Josh Kendall

With something over his head, Elliott gets Gamecocks to respond

Mike Matulis, like South Carolina’s 2015 football season, has got a lot of scars, so there was plenty of symmetry when South Carolina’s senior offensive lineman hugged coach Shawn Elliott as the clock ran out Saturday night in Williams-Brice Stadium.

“He’s been through a lot, and we had a really good moment,” Elliott said.

These Gamecocks have been through a lot, too. They’ve had a home game and a coach pulled out from under them in the last two weeks; they lost their first four SEC games of the season, and they’re still looking at a steep uphill climb to a bowl game, but for one night at least they got a good moment with a 19-10 win over Vanderbilt.

It was South Carolina’s first game without Steve Spurrier at the helm since 2004. Spurrier resigned abruptly Monday, and Elliott was given the interim coaching job and five days to get his new team ready to play Vanderbilt.

“This was one heck of a team win,” he said. “Monday night we had no clue what was happening to tell you the truth. It kind of hit us blindsided just like it did the rest of the country and our university and the state. They had their backs against the wall all week, and they never batted an eye. They kept fighting; they kept playing; they did everything we asked of them.”

Elliott compared his team to the residents of South Carolina bouncing back from the flooding that devastated so much of the city and forced the Oct. 10 game against LSU to be played in Baton Rouge, La., rather than Williams-Brice Stadium.

“You see people rebuilding, helping one another, fighting, clawing to get back what they had, people helping,” Elliott said. “That’s exactly how we did it today.”

At times, the Gamecocks (3-4, 1-4 SEC) looked like what they were — a team thrown together at the last minute. They trailed the Commodores (2-4, 0-3 SEC) 7-6 at halftime. They converted just 2 of 13 third down attempts. They turned the ball over twice and got only one touchdown on four trips into the red zone.

Thousands of the 75,159 fans in attendance left at halftime and in the second half, despite the fact that the outcome hung in the balance until Elliott Fry kicked a 22-yard field goal with 5:27 left in the game to put the Gamecocks up 19-10.

“It was a special night, and I hope our fans understand that because it wasn’t all pretty, but the bottom line is we came out and won that football game and that’s exactly what our football needed to do,” Elliott said.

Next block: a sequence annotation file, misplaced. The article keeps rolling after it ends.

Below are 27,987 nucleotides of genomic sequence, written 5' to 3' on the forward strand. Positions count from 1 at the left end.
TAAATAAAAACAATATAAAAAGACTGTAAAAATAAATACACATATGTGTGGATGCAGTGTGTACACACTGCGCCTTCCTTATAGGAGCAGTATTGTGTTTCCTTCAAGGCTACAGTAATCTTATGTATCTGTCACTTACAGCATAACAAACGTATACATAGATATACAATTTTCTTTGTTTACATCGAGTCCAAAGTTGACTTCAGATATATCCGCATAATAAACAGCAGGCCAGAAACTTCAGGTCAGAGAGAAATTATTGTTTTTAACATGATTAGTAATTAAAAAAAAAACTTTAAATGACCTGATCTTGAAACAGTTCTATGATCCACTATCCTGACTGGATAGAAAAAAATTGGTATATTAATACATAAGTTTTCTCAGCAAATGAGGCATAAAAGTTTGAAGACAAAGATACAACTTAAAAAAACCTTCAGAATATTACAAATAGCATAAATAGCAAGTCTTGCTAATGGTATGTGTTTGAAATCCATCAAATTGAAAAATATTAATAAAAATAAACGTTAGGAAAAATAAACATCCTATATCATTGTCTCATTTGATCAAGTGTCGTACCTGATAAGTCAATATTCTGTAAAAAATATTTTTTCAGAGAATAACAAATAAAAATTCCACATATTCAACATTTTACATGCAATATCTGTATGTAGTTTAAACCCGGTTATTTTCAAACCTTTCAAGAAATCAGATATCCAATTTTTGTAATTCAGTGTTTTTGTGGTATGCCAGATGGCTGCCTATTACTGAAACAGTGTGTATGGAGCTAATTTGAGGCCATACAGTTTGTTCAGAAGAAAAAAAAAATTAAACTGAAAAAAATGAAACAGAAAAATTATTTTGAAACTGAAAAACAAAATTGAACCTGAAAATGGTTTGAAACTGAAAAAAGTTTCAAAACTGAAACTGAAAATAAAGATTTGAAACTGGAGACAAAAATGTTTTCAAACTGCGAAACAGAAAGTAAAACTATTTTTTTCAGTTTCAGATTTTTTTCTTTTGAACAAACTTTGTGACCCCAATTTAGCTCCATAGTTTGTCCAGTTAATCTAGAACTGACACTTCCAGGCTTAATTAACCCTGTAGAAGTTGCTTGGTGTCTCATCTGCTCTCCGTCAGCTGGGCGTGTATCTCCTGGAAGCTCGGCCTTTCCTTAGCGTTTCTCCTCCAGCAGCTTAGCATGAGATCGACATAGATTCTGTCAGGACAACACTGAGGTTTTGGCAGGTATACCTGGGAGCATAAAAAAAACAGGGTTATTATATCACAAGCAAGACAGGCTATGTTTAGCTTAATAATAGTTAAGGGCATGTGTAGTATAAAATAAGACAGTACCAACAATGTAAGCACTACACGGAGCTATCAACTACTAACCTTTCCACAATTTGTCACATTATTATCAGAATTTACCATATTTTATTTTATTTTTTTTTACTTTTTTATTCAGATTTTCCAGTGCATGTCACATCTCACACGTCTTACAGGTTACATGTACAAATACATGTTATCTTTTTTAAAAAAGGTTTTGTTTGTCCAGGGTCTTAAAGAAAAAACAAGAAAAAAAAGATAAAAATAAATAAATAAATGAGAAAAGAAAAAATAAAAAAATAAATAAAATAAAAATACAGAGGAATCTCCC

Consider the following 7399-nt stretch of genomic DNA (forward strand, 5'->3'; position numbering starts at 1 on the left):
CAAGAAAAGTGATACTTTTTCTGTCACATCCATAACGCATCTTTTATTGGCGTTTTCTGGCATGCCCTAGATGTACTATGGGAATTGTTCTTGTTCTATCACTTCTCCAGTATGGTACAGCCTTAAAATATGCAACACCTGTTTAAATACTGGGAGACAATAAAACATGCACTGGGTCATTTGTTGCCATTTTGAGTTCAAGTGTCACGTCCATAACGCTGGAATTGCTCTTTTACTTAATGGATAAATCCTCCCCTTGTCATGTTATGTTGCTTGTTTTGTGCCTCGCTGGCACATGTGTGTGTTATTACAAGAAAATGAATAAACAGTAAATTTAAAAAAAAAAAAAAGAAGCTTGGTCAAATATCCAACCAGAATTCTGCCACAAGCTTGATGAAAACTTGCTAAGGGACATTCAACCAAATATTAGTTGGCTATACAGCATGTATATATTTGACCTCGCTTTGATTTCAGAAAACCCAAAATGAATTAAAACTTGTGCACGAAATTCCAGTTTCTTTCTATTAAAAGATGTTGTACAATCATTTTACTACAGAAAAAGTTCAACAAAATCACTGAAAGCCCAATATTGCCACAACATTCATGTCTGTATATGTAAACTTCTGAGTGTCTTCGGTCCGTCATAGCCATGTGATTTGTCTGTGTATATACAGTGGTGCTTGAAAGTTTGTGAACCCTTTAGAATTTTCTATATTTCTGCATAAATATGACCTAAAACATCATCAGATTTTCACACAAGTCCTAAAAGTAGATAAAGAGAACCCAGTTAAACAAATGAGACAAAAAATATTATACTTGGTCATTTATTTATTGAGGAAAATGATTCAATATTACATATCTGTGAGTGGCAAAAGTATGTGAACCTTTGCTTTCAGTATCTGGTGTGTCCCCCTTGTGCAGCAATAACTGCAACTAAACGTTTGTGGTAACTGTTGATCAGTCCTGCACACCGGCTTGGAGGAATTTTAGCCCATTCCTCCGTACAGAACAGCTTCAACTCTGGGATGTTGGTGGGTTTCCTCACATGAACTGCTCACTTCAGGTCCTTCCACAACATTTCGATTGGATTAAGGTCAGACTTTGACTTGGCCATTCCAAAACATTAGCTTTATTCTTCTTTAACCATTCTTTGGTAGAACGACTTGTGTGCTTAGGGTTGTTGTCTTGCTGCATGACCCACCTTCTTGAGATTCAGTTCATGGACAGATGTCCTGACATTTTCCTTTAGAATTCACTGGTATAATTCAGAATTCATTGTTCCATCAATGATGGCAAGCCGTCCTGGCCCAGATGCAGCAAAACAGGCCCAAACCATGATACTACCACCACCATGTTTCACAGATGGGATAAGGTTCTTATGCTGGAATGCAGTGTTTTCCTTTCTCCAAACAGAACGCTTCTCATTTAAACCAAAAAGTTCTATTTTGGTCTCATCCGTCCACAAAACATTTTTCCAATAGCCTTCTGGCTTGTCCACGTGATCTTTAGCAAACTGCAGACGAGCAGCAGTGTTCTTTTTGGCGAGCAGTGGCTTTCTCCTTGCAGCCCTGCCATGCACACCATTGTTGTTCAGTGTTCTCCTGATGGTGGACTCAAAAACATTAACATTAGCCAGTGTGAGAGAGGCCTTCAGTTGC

There were some highlights along the way. Wide receiver Pharoh Cooper and running back Brandon Wilds each had season highs in yardage, 160 yards on seven catches for Cooper and 119 yards on 24 carries for Wilds. The defense forced a season-high five turnovers, and Elliott got two Gatorade baths after the clock hit 0:00.

“It’s the start of the second half of the season today,” said junior quarterback Perry Orth, who was 17-for-28 passing for 272 yards, one touchdown and one interception and got his first collegiate win as a starter. “We just tried to pretend like our record was 0-0, and we had to come out and get a victory.”

Orth never got used to jogging off the field and not seeing Spurrier the moment he got to the sideline, he said.

“It was different,” Orth said. “It’s tough seeing a coach like that go, but I respect his decision. We got a win today, and I know he’s happy for us.”

Elliott told his team to throw caution, and even good judgment at times, to the wind in its first game without Spurrier. He instructed his players to “cut loose” and told them he would forgive a few celebration penalties if it came to that.

“They had a lot on their minds, and I wanted them to go out there and have fun,” he said.

Matulis has played for Elliott, formerly the Gamecocks offensive line coach, since 2011 but missed the last two-and-a-half seasons thanks to two shoulder surgeries and one knee surgery. Matulis knew what Saturday meant to Elliott, a native South Carolinian by way of Camden.

Elliott led the Gamecocks onto the field before the game while holding a Spurrier signature — a white visor — over his head.

“I knew I wanted to do something to pay tribute to him and I just thought what better way than to bring out the visor,” Elliott said. “I just thought that was the best way to do it.

“I gave no thought to wearing it.”

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